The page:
West Virginia Secretary of State Natalie E. Tennant this week urged House of Delegates leadership to restore medical monitoring to Senate Bill 373, which creates new standards for above-ground chemical storage tanks.
SB 373 was introduced in response to a major spill of the chemical MCHM which occurred on Jan. 9 and contaminated the water supply for approximately 300,000 West Virginians in nine counties.
A provision requiring long term medical monitoring of the effects of MCHM has been taken out of the bill. Secretary Tennant wrote letters to House Speaker Tim Miley, House Majority Leader Harry Keith White, and House Minority Leader Tim Armstead.
“Medical monitoring is the only way we can determine what, if any, effects exposure to this hazardous chemical will have on our people: our children, our parents and grandparents, and pregnant mothers,” Secretary Tennant wrote. “We must have medical monitoring. We cannot afford not to do this study.”
Secretary Tennant also said more than 1,300 people signed an online petition calling for more public information about MCHM and accountability for those responsible.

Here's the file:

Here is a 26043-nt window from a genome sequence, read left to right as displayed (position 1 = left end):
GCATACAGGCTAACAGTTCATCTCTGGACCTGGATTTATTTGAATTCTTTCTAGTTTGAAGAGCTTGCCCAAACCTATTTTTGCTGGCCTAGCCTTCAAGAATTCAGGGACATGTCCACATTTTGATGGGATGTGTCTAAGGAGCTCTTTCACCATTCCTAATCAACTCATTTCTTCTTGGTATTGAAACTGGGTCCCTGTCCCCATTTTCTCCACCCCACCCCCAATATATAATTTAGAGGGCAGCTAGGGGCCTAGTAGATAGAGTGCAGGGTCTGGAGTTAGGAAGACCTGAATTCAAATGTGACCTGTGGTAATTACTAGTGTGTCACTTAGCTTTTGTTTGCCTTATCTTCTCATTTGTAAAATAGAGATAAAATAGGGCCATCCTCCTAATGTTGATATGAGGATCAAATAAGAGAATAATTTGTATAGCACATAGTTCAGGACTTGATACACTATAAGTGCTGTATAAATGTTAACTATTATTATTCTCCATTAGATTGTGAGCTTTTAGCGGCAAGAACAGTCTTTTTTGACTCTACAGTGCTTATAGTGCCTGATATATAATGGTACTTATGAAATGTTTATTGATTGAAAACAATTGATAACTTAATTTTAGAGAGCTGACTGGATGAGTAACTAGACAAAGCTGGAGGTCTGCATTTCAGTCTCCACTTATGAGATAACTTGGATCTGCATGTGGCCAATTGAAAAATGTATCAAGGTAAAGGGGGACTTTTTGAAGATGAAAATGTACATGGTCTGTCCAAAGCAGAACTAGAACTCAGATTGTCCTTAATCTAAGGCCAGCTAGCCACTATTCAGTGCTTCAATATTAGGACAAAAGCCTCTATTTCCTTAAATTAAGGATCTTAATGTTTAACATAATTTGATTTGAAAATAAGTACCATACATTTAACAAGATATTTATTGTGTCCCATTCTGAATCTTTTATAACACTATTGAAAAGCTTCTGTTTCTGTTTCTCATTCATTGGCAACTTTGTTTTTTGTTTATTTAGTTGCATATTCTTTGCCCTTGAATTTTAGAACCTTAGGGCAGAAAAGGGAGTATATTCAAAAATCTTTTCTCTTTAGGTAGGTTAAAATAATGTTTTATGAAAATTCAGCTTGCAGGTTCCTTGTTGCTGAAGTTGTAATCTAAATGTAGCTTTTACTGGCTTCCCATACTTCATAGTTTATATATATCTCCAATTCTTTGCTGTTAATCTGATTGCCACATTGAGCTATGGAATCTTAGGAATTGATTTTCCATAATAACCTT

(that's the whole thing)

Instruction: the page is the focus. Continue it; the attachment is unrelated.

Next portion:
“One signer of our online petition reminded us that we are accountable for our children’s health and future. Those words are true, and ring out loudly on this issue,” Secretary Tennant said.
In addition for calling for medical monitoring Secretary Tennant has been vocally in favor of House Bill 4175, the West Virginia Small Business Emergency Act, which would allow for the promulgation of emergency rules to provide relief to businesses affected by the water crisis. Secretary Tennant also testified before a subcommittee of the United States Senate Environment and Public Works Committee about the impact the chemical leak has had on small businesses and families.